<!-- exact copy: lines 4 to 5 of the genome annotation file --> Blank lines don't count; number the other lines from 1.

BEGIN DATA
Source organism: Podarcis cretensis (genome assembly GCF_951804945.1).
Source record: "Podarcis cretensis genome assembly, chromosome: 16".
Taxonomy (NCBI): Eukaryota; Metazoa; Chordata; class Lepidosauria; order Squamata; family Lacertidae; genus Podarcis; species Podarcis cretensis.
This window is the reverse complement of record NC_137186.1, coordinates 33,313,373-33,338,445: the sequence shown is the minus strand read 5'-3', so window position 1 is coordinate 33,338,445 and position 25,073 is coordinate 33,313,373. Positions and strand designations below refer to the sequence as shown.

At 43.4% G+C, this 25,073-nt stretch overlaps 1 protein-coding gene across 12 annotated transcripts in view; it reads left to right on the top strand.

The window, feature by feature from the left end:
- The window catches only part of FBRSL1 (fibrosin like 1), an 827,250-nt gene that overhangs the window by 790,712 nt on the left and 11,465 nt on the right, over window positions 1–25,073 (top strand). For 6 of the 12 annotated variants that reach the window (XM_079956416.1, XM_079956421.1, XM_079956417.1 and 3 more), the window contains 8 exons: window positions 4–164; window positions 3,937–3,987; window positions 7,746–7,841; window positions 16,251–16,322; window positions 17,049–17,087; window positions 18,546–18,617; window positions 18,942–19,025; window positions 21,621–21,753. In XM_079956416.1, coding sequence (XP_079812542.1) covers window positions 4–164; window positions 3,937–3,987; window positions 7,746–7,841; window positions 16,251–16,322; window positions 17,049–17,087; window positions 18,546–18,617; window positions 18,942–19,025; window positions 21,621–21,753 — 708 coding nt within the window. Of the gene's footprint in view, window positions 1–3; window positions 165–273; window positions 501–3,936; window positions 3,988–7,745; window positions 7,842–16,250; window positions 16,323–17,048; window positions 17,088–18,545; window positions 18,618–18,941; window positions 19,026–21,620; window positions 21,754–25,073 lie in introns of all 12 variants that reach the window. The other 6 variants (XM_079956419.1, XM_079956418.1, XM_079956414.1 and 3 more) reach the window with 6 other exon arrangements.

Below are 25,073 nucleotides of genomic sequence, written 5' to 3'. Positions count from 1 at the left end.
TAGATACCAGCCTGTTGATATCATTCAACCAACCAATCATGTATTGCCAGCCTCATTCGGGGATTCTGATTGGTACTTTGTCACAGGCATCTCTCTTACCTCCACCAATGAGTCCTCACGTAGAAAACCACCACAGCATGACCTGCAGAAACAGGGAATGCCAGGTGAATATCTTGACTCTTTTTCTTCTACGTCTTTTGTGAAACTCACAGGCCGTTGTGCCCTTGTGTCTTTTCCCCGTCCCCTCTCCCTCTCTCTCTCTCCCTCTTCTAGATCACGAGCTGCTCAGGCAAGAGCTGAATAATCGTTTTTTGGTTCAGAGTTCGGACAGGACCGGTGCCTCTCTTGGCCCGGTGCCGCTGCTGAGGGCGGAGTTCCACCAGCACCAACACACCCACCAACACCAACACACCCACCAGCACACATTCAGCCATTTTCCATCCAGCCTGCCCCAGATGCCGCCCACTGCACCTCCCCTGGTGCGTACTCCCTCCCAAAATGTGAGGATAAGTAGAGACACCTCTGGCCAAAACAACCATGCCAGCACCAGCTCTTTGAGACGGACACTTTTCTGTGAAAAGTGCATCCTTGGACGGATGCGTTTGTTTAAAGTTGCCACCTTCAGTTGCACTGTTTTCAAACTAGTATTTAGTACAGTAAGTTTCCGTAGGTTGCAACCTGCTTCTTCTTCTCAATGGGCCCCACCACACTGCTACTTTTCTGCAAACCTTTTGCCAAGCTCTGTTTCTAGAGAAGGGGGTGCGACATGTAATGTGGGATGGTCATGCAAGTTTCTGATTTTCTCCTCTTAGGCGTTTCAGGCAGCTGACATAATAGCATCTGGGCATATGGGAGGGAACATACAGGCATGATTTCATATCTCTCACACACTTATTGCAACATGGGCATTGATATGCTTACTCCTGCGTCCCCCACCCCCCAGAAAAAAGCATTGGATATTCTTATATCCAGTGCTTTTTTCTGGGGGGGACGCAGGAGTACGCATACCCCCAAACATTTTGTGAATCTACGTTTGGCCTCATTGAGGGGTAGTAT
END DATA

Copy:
This window is the reverse complement of record NC_137186.1, coordinates 33,313,373-33,338,445: the sequence shown is the minus strand read 5'-3', so window position 1 is coordinate 33,338,445 and position 25,073 is coordinate 33,313,373. Positions and strand designations below refer to the sequence as shown.

At 43.4% G+C, this 25,073-nt stretch overlaps 1 protein-coding gene across 12 annotated transcripts in view; it reads left to right on the top strand.